I share your hope Guy and I believe we are in such a shift, where sharing is the word. Thank you for your words, so much in them, will read them to friends and family. May they bring inspiration to many. Thank you!

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perigordon

8 Months 1 Week

Thanks for publishing the report, which makes for interesting reading. But I didn't find Mark Carney's Reith Lectures disappointing. On the contrary I think he's sincere and pragmatic in how we might change our behaviours, address climate change, and feed ourselves and the planet more sustainably.

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Richard Hobson

8 Months 1 Week

Mark Carney's Reith lectures couldn't be classed as exciting and gripping entertainment but what he had to say as the ex-governor of the Bank of England was quite remarkable. Could this be the end of the era when success is judged by how much you have managed to accumulate? I would love to think so but fear that wealth will continue to be used to create more wealth, money to create more money, and greed will lead to even more greed. We need a government with a different outlook on the World. Sadly in the past 3 years or so we have twice failed to grasp the opportunity to have such a government.

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hecate

8 Months 1 Week

Hear hear!

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Sibs66

8 Months

Great newsletter but 20 minutes extra daylight each day was a typo - it's more like 2 minutes!

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Julia Griffin

1 Month

I think your hope for 2021 is something I would like to believe in, but think we have a little way to go before we have a fairer and more equal world that values truth and openness and community living, as well as graciousness in our communications. I would suggest that our financial structure is not long for this world given what is happening with the pandemic and climate change, and some of us would perhaps not mind about this, except for the fact that there would be a period of chaos and fear with such a change and people would have to adapt quite dramatically. The root of all of this, I believe, is an imbalance within people's minds which needs to change to bring back the right conditions for our world to thrive. Perhaps politics will be irrelevant in the future as we all try to adapt to these changes, and I would think outcomes will be the better for this. I applaud your work and endeavours to help bring about a new mindset in looking at nature and our World and how people should be coming together and sharing in its widest sense. Thank you.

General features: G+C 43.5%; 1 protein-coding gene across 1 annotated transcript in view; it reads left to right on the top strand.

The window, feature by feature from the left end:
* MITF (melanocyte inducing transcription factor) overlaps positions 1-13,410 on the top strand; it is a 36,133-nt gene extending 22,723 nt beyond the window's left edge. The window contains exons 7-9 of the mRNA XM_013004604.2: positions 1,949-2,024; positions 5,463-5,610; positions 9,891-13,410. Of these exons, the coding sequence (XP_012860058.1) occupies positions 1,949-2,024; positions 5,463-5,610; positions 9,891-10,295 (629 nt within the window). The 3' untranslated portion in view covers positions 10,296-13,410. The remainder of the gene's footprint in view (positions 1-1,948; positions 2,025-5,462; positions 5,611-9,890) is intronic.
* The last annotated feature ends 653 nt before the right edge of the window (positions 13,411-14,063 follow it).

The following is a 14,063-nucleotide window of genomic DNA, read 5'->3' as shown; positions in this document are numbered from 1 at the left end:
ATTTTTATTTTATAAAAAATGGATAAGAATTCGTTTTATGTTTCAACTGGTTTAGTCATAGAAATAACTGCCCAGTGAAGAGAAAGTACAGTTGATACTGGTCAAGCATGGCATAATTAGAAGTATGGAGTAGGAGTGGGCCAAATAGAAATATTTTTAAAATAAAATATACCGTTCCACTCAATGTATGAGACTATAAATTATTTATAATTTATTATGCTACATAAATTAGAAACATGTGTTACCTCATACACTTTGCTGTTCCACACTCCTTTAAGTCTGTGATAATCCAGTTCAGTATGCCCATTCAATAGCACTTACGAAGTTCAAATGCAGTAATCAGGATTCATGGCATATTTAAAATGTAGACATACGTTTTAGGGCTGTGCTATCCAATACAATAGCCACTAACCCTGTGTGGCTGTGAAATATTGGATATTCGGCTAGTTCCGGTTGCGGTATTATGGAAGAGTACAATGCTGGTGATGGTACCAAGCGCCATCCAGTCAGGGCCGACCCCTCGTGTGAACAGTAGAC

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Guy Singh-Watson

Guy Singh-Watson has over the last 30 years taken Riverford from one man and a wheelbarrow delivering homegrown organic veg to friends, to a national veg box scheme delivering to around 80,000 customers a week. Tired of meetings, brands and the assumption that greed is our predominant motivation, Guy converted the business to employee ownership in 2018, using the proceeds to buy a small farm and return to growing organic vegetables. In common with many of Riverford’s new co-owners, Guy is an advocate of using business to shape a part of the world, however small, to be kinder, more considerate and sustainable; more like the world most of us want to live in.  His weekly newsletters connect people to the farm with refreshingly honest accounts of the trials and tribulations of producing organic food, and the occasional rant about farming, ethical and business issues he feels strongly about.

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The twin crises of climate change and biodiversity losses will be the defining stories of our future, but it is not too late to change direction.